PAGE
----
Not only is a bond market crash inevitable, but it will hit sooner than many think - by 2015 or 2016 at the latest, according to Michael Pento, president of Pento Portfolio Strategies.
"It's the most overpriced, over-owned, oversupplied market in the history of American economics," Pento said of the bond market in an interview with The Street.
Pento compared the current bond market, with its historically low interest rates and flood of U.S. Treasuries, to two of the most recent bubbles - the dot-com bubble of the late 1990s and the housing bubble that burst in 2007.
A sudden bond market collapse isn't likely, Pento said, but his models tell him it will happen, one way or another, within the next three years. And investors will need to be prepared.Why We Can't Avoid a Bond Market Collapse
Pento, who has a new book out called "The Coming Bond Market Collapse," said one only needs to look at the key factors that marked previous bubbles to see that bonds share all of the same dangerous characteristics.
"Let's look at overpriced," Pento said. "Bond yields are 550 basis points below the 40-year average."
And there's little doubt that bonds are overowned.
"Everybody knows how much bond inflows have been since the Great Recession began," Pento told The Daily Ticker. "Everybody's been piling hundreds of billions of dollars every year into bond funds."
Finally, Pento notes how drastically oversupplied the bond market has become.
"The U.S. government has amassed $7 trillion in publicly traded debt since the Great Recession began," he said. "That's an increase of 140%. If that's not the perfect definition of a bubble, then I don't know what is."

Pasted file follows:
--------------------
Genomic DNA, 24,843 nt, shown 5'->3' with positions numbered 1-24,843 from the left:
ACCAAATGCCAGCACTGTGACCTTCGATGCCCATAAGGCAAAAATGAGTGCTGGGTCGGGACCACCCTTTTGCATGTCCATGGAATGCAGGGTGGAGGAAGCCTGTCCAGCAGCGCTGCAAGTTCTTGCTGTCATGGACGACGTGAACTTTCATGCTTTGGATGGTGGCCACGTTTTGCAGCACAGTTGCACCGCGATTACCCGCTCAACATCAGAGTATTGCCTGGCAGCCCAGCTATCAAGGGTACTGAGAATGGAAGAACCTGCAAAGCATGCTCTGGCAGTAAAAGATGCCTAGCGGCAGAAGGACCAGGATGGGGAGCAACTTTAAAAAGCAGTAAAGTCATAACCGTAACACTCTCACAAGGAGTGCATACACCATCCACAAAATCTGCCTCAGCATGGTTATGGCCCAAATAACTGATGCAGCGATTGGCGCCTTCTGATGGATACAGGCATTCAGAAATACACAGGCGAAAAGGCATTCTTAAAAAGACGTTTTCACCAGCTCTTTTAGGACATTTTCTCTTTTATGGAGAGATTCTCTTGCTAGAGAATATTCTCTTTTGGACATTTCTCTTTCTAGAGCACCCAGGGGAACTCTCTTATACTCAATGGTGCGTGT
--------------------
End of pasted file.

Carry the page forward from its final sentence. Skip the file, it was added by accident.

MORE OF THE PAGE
Given that conditions are ripe for a bond market crash, what will push it over the edge?
One possibility is that the U.S. Federal Reserve could start to unwind its $4 trillion balance sheet because it felt its stimulus finally had jump-started the U.S. economy, but Pento considers this unlikely.
For one thing, the U.S. economy has shown only weak signs of recovery. What's more, the Ben Bernanke-led Fed has demonstrated a bias toward continued easing and great caution toward reversing course.
Instead, Pento sees a different scenario unfolding.
"Much more likely to happen in 2015-2016 is that our creditors say, "Enough. You have over $20 trillion of debt, deficits that are running over $1 trillion for the last seven years, you have zero percent interest rates for seven years. I know - I'm very confident - that it's impossible for the U.S. to ever pay me back in real terms, and I demand a higher interest rate.' It'll be the same thing that happened in Greece," he said.How to Prepare for a Bond Market Crash
Pento suggested the federal government take steps now to mitigate the impact of a bond market crash, such as ending quantitative easing immediately and adopting a balanced budget amendment.
But few expect the government, which has created the problem, to do much about fixing it. That means investors need to start looking at what they can do to minimize the damage of a bond market crash to their portfolios.
Most obviously, investors need to avoid buying bonds or bond funds. But more importantly, investors need to find places to put their capital where it can work for them.
Money Morning Capital Wave Strategist Shah Gilani agrees that "the bond market is exhausted" and said that over time money will gradually move out of bonds and into equities as investors seek higher returns.
But Gilani has also designed some very creative strategies for actually profiting from a bond market crash.
Just go here if you'd like to know more about this strategy and Gilani's Capital Wave service.
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